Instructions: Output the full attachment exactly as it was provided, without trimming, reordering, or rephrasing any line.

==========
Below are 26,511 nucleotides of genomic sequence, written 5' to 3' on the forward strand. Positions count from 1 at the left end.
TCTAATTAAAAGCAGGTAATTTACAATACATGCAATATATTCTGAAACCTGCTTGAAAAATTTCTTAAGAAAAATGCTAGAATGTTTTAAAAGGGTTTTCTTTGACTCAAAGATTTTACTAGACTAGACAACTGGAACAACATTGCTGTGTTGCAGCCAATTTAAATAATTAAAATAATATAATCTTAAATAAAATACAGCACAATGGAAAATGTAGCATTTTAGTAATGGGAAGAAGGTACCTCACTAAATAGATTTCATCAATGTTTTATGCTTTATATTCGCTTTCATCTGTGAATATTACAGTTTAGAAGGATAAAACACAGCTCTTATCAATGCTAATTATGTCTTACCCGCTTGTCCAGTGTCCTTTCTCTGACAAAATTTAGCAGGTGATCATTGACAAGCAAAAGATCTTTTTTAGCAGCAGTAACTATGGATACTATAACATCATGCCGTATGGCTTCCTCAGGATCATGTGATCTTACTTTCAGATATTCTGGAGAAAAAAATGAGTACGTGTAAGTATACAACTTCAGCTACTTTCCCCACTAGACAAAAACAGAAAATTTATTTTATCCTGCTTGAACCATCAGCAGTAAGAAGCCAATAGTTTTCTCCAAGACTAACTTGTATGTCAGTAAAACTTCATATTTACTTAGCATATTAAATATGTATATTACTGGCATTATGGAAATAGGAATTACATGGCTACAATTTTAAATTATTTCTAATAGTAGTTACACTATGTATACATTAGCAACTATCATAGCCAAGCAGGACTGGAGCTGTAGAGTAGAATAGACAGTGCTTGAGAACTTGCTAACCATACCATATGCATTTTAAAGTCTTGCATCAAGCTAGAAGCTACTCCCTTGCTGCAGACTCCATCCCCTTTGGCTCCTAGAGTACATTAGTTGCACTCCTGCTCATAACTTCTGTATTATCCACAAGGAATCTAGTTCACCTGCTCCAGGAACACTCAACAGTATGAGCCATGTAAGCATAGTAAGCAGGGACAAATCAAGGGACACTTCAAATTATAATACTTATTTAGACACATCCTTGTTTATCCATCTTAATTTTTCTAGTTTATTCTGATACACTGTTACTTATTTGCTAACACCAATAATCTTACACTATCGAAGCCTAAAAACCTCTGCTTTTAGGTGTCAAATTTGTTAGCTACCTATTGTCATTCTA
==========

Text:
Below are 26,511 nucleotides of genomic sequence, written 5' to 3' on the forward strand. Positions count from 1 at the left end.
TCTAATTAAAAGCAGGTAATTTACAATACATGCAATATATTCTGAAACCTGCTTGAAAAATTTCTTAAGAAAAATGCTAGAATGTTTTAAAAGGGTTTTCTTTGACTCAAAGATTTTACTAGACTAGACAACTGGAACAACATTGCTGTGTTGCAGCCAATTTAAATAATTAAAATAATATAATCTTAAATAAAATACAGCACAATGGAAAATGTAGCATTTTAGTAATGGGAAGAAGGTACCTCACTAAATAGATTTCATCAATGTTTTATGCTTTATATTCGCTTTCATCTGTGAATATTACAGTTTAGAAGGATAAAACACAGCTCTTATCAATGCTAATTATGTCTTACCCGCTTGTCCAGTGTCCTTTCTCTGACAAAATTTAGCAGGTGATCATTGACAAGCAAAAGATCTTTTTTAGCAGCAGTAACTATGGATACTATAACATCATGCCGTATGGCTTCCTCAGGATCATGTGATCTTACTTTCAGATATTCTGGAGAAAAAAATGAGTACGTGTAAGTATACAACTTCAGCTACTTTCCCCACTAGACAAAAACAGAAAATTTATTTTATCCTGCTTGAACCATCAGCAGTAAGAAGCCAATAGTTTTCTCCAAGACTAACTTGTATGTCAGTAAAACTTCATATTTACTTAGCATATTAAATATGTATATTACTGGCATTATGGAAATAGGAATTACATGGCTACAATTTTAAATTATTTCTAATAGTAGTTACACTATGTATACATTAGCAACTATCATAGCCAAGCAGGACTGGAGCTGTAGAGTAGAATAGACAGTGCTTGAGAACTTGCTAACCATACCATATGCATTTTAAAGTCTTGCATCAAGCTAGAAGCTACTCCCTTGCTGCAGACTCCATCCCCTTTGGCTCCTAGAGTACATTAGTTGCACTCCTGCTCATAACTTCTGTATTATCCACAAGGAATCTAGTTCACCTGCTCCAGGAACACTCAACAGTATGAGCCATGTAAGCATAGTAAGCAGGGACAAATCAAGGGACACTTCAAATTATAATACTTATTTAGACACATCCTTGTTTATCCATCTTAATTTTTCTAGTTTATTCTGATACACTGTTACTTATTTGCTAACACCAATAATCTTACACTATCGAAGCCTAAAAACCTCTGCTTTTAGGTGTCAAATTTGTTAGCTACCTATTGTCATTCTA